8: CVs hate ships that turn unpredictably. Generally, IJN CVs will try to hit you with rockets. TURN. USN CVs will try to hit you with dive bombers. This requires a certain level of finnesse. First of all, use speed boost if you have it. Second of all, keep in mind how the CV is approaching your ship. Try to turn broadside to the bombs so that fewer of them land on you (thank you @El2aZeR for suggesting this edit). Yes, a bomb may hit you, but at least it's just a bomb or two and not 4 of them. If you're up against a CV that knows how to counter and anticipate this, pray to RNGesus. RN CVs have those really numerous rockets that pen you like there's no tomorrow. Just juke around and that will grow their aiming circle. I must repeat this again: stick just ahead of AA ships whenever possible. This prevents situations where you constantly have to be juking and dodging (and praying, mostly). It helps to play a CV (if you don't want to grind CVs, you can always try out a Lexington in the public test server whenever it's open) and find out how they aim. If an RN CV approaches you with bombs, speed boost and turn. They'll have trouble hitting you because of how those bombs aim. Torpedoes and rockets are generally their best weapons against DDs.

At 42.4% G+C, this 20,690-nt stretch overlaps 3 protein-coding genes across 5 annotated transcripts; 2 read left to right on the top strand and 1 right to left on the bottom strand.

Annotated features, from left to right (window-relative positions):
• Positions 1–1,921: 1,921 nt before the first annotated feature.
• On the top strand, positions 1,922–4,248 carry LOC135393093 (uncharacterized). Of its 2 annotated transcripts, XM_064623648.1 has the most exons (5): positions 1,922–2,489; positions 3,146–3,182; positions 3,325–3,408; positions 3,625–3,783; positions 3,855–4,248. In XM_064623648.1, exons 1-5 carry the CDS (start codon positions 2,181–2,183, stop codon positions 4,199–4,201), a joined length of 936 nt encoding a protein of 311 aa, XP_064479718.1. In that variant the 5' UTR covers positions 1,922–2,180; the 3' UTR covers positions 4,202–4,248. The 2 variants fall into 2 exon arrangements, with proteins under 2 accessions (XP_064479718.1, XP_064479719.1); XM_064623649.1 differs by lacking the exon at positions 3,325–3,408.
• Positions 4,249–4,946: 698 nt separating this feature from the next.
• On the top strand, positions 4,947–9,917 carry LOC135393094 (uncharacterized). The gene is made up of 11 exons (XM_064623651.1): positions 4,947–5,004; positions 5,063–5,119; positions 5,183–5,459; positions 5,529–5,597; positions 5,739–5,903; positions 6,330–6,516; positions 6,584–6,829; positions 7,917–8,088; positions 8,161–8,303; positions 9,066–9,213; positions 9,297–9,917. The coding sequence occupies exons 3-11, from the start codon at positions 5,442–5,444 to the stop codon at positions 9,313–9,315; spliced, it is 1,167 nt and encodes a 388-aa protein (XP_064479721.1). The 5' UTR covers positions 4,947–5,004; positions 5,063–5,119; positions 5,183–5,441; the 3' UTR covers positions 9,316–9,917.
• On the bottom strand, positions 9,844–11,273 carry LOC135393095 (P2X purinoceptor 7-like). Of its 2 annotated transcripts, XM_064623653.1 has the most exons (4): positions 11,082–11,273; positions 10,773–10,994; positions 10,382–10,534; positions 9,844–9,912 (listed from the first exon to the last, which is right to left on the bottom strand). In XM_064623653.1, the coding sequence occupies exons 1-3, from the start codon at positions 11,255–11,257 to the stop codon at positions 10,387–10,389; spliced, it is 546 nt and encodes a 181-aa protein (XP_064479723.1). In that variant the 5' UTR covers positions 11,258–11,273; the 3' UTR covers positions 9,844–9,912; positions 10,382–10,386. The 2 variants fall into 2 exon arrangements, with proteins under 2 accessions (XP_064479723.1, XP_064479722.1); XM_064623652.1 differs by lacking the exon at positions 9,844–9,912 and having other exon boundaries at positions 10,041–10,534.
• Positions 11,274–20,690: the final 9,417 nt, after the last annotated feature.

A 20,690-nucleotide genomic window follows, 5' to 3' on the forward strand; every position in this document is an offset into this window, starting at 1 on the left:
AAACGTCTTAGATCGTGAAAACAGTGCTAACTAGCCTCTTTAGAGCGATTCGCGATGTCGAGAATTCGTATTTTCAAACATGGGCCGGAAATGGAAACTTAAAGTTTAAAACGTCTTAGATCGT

9: If a BB you're torping is turned in just a little too much to eat your torps, shoot at it from smoke. Most BBs will start to turn away to flee. As they turn away, they eat your torps! Job done!
10: If your team is too passive, be a bit more cautious. There's no use trying to herd a bunch of cats provide cover for you. You'll have to use lots of caution, spot things out, etc.